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Faced with an arrest warrant, Putin visits annexed Crimea


KYIV, Ukraine — Russian President Vladimir Putin traveled to Crimea on Saturday to mark the ninth anniversary of the annexation of the Black Sea peninsula to Ukraine, the day after the International Criminal Court issued a an arrest warrant for the Russian leader accusing him of war crimes.

Putin visited an art school and a children’s center, locations that appeared to have been chosen in response to court action on Friday.

The court specifically charged him on Friday with being personally responsible for child abductions in Ukraine during Russia’s full-scale invasion of the neighboring country that began nearly 13 months ago.

Russia annexed Crimea to Ukraine in 2014, a move most countries around the world have denounced as illegal. Ukrainian President Volodymyr Zelenskyy has demanded that Russia withdraw from the peninsula as well as areas it has occupied since last year.

Putin has shown no intention of giving up the gains of the Kremlin. Instead, he stressed on Friday the importance of holding Crimea.

“Obviously security issues are now a priority for Crimea and Sevastopol,” he said, referring to Crimea’s largest city. “We will do whatever is necessary to repel any threat.”

The ICC arrest warrant was the first issued against a leader of one of the five permanent members of the UN Security Council. The court, based in The Hague, Netherlands, also issued an arrest warrant against Maria Lvova-Belova, Commissioner for Children’s Rights in the Office of the President of the Russian Federation.

This decision was immediately rejected by Moscow – and welcomed by Ukraine as a major step forward. Its practical implications, however, could be limited as the chances of Putin being tried at the ICC are highly unlikely as Moscow does not recognize the court’s jurisdiction or extradite its nationals.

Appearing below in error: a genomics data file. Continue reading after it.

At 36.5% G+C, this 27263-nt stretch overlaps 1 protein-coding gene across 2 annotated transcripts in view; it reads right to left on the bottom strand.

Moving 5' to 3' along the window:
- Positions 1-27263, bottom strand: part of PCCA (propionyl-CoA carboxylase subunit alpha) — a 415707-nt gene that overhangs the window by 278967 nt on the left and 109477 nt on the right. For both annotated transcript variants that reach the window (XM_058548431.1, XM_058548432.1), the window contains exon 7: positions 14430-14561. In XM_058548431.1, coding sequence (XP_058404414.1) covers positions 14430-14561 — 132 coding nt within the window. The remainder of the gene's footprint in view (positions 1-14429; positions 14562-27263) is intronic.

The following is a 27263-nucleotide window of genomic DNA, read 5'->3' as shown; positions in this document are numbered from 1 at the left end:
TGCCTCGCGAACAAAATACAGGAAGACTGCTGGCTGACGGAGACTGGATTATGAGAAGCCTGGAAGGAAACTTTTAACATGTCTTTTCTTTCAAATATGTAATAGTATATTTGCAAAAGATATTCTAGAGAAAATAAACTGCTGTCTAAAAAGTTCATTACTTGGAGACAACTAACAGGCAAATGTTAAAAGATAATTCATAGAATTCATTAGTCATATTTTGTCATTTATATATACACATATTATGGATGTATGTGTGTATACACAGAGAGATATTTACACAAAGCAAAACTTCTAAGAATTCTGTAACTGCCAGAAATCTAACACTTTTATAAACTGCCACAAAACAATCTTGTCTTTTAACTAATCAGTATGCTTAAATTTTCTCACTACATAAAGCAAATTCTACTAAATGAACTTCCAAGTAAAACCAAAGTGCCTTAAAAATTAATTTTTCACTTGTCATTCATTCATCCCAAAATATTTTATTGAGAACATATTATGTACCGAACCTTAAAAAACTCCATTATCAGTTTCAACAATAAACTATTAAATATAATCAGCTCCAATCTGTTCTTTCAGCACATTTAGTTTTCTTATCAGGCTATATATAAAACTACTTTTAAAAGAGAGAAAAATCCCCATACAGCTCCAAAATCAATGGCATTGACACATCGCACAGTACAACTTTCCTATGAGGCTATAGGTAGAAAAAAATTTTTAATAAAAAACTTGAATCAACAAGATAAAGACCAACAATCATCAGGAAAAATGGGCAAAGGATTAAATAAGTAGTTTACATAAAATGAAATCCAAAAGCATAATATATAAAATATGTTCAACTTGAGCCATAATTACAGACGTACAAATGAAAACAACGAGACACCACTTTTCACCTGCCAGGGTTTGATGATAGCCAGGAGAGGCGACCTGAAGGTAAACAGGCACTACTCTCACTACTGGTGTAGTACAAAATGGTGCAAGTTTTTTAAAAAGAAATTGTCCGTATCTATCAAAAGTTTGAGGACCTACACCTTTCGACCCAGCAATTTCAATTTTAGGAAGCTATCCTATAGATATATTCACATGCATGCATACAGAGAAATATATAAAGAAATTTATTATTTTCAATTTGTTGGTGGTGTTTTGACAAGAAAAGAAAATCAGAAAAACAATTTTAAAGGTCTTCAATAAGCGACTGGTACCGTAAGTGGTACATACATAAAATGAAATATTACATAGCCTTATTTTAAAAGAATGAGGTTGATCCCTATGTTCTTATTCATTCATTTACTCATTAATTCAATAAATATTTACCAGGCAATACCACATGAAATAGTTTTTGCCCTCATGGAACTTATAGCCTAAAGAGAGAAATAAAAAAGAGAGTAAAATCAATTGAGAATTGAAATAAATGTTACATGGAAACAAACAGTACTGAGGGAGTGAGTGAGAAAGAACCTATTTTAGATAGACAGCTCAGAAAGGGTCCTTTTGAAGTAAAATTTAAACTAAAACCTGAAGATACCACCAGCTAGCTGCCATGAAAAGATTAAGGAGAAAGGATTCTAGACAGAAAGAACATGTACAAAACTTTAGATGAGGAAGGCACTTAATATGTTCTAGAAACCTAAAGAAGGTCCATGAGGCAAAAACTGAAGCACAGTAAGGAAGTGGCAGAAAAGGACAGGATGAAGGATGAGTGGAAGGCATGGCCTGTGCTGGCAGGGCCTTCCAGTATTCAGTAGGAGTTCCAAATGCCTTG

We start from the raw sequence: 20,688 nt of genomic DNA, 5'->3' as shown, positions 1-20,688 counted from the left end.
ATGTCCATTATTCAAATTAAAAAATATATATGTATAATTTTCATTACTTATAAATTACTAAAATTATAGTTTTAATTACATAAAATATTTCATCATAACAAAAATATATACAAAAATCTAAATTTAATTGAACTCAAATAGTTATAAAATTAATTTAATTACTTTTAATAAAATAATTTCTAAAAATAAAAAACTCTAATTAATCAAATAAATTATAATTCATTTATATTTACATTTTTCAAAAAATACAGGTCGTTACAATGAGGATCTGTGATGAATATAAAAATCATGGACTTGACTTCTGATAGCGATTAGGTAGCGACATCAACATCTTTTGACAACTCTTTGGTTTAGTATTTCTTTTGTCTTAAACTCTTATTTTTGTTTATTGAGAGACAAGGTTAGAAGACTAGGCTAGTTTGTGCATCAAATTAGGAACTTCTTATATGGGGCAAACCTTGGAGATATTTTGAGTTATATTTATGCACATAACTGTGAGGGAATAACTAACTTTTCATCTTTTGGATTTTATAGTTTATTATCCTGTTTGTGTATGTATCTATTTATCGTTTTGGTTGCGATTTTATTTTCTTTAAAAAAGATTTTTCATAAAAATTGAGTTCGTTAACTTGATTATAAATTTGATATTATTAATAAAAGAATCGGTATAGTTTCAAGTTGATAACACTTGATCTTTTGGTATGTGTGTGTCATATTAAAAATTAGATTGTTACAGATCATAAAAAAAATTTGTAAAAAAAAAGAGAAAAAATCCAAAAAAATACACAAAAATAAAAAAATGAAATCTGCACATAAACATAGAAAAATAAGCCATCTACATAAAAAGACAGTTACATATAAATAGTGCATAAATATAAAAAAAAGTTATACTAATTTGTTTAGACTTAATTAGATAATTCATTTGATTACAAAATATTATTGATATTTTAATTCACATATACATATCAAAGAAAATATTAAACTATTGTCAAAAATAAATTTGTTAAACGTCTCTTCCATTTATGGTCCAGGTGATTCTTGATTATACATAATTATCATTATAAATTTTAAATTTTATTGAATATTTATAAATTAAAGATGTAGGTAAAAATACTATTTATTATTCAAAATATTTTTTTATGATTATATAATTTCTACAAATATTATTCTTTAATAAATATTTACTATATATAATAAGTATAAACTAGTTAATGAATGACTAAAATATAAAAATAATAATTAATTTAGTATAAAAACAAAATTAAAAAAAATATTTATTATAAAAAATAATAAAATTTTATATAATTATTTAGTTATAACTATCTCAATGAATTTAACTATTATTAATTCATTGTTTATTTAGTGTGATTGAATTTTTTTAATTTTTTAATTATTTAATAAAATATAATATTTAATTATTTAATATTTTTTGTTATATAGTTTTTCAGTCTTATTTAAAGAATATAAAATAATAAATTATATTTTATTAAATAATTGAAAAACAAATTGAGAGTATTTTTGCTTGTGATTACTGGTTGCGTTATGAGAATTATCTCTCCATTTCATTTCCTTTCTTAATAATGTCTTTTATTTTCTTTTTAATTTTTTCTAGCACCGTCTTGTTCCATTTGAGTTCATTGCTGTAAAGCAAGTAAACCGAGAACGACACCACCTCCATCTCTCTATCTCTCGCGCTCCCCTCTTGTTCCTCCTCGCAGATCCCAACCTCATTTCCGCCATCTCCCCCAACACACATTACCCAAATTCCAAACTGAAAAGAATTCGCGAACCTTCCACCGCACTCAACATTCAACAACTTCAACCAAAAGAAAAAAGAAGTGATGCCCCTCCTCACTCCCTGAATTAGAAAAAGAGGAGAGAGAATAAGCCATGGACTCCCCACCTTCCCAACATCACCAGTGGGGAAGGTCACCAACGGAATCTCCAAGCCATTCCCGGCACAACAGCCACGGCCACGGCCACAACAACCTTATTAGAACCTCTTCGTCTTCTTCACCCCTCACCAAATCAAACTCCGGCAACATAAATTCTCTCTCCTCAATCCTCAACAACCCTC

Widespread Russian attacks continued in Ukraine after the court announcement. Ukraine was attacked by 16 Russian drones on Friday evening, the Ukrainian Air Force announced on Saturday.

Writing on Telegram, the air force command said 11 out of 16 drones were shot down “in the central, western and eastern regions”. Among the targeted areas were the capital, Kyiv, and the western province of Lviv.

Kyiv city administration chief Serhii Popko said Ukrainian air defenses had shot down all drones heading towards the Ukrainian capital, while Lviv regional governor Maksym Kozytskyi said on Saturday that three of the six drones had been shot down, with the other three hitting a district. bordering Poland.

According to the Ukrainian Air Force, the attacks were carried out from the eastern coast of the Sea of ​​Azov and the Russian province of Bryansk, which borders Ukraine.

Ukraine’s military also said in its regular update on Saturday morning that Russian forces in the past 24 hours had launched 34 airstrikes, one missile strike and 57 anti-aircraft fire. The Facebook update says falling debris hit the southern province of Kherson, damaging seven homes and a kindergarten.

According to the Ukrainian statement, Russia is still focusing its efforts on offensive operations in Ukraine’s industrial east, focusing its attacks on Lyman, Bakhmut, Avdiivka, Marinka and Shakhtarsk in Ukraine’s Donetsk province. Pavlo Kyrylenko, regional governor of Donetsk province, said one person was killed and three injured when 11 towns and villages in the province were shelled on Friday.

Further west, Russian rockets hit a residential area overnight from Friday to Sunday in the city of Zaporizhzhia, the regional capital of the partially occupied province of the same name. No casualties were reported, but houses were damaged and a food establishment destroyed, said Anatoliy Kurtev of the Zaporizhzhia city council.

British military officials said on Saturday that Russia was likely to expand conscription. In its latest intelligence update, the UK Ministry of Defense said MPs in the Russian Duma, the lower house of Russia’s parliament, introduced a bill on Monday to raise the age of conscription for men at 21-30, compared to 18-27 currently.

The ministry said that at present, many men between the ages of 18 and 21 apply for exemption from military service because they are in higher education. The change would mean that they would eventually have to serve again. He said the law will likely pass and come into force in January 2024.

Follow AP’s coverage of the war in Ukraine: https://apnews.com/hub/russia-ukraine

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